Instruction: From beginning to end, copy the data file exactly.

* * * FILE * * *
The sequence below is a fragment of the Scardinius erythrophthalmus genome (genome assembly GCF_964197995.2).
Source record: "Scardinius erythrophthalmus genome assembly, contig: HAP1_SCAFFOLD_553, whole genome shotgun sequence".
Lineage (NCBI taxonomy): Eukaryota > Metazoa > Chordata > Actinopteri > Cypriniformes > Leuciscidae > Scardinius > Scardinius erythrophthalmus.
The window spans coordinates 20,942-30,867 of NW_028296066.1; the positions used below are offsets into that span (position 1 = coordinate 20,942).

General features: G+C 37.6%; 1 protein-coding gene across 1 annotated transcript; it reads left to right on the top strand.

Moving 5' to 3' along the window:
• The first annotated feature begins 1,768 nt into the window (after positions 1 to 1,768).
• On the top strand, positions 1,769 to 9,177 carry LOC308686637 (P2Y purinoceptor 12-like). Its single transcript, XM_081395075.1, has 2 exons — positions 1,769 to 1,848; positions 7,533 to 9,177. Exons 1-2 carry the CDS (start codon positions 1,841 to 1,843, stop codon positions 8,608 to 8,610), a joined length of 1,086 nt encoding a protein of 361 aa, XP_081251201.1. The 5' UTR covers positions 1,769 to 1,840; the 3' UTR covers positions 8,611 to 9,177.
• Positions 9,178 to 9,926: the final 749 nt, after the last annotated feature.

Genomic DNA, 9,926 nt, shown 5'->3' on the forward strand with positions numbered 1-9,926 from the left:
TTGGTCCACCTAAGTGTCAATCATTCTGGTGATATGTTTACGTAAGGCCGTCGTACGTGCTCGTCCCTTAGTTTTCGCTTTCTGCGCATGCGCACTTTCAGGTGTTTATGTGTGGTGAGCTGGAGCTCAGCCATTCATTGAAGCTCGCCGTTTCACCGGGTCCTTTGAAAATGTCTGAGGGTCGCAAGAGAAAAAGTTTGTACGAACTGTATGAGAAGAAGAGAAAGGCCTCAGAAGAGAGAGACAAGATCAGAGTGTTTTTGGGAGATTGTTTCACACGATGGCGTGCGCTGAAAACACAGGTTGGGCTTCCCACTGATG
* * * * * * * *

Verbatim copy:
The sequence below is a fragment of the Scardinius erythrophthalmus genome (genome assembly GCF_964197995.2).
Source record: "Scardinius erythrophthalmus genome assembly, contig: HAP1_SCAFFOLD_553, whole genome shotgun sequence".
Lineage (NCBI taxonomy): Eukaryota > Metazoa > Chordata > Actinopteri > Cypriniformes > Leuciscidae > Scardinius > Scardinius erythrophthalmus.
The window spans coordinates 20,942-30,867 of NW_028296066.1; the positions used below are offsets into that span (position 1 = coordinate 20,942).

General features: G+C 37.6%; 1 protein-coding gene across 1 annotated transcript; it reads left to right on the top strand.

Moving 5' to 3' along the window:
• The first annotated feature begins 1,768 nt into the window (after positions 1 to 1,768).
• On the top strand, positions 1,769 to 9,177 carry LOC308686637 (P2Y purinoceptor 12-like). Its single transcript, XM_081395075.1, has 2 exons — positions 1,769 to 1,848; positions 7,533 to 9,177. Exons 1-2 carry the CDS (start codon positions 1,841 to 1,843, stop codon positions 8,608 to 8,610), a joined length of 1,086 nt encoding a protein of 361 aa, XP_081251201.1. The 5' UTR covers positions 1,769 to 1,840; the 3' UTR covers positions 8,611 to 9,177.
• Positions 9,178 to 9,926: the final 749 nt, after the last annotated feature.

Genomic DNA, 9,926 nt, shown 5'->3' on the forward strand with positions numbered 1-9,926 from the left:
TTGGTCCACCTAAGTGTCAATCATTCTGGTGATATGTTTACGTAAGGCCGTCGTACGTGCTCGTCCCTTAGTTTTCGCTTTCTGCGCATGCGCACTTTCAGGTGTTTATGTGTGGTGAGCTGGAGCTCAGCCATTCATTGAAGCTCGCCGTTTCACCGGGTCCTTTGAAAATGTCTGAGGGTCGCAAGAGAAAAAGTTTGTACGAACTGTATGAGAAGAAGAGAAAGGCCTCAGAAGAGAGAGACAAGATCAGAGTGTTTTTGGGAGATTGTTTCACACGATGGCGTGCGCTGAAAACACAGGTTGGGCTTCCCACTGATG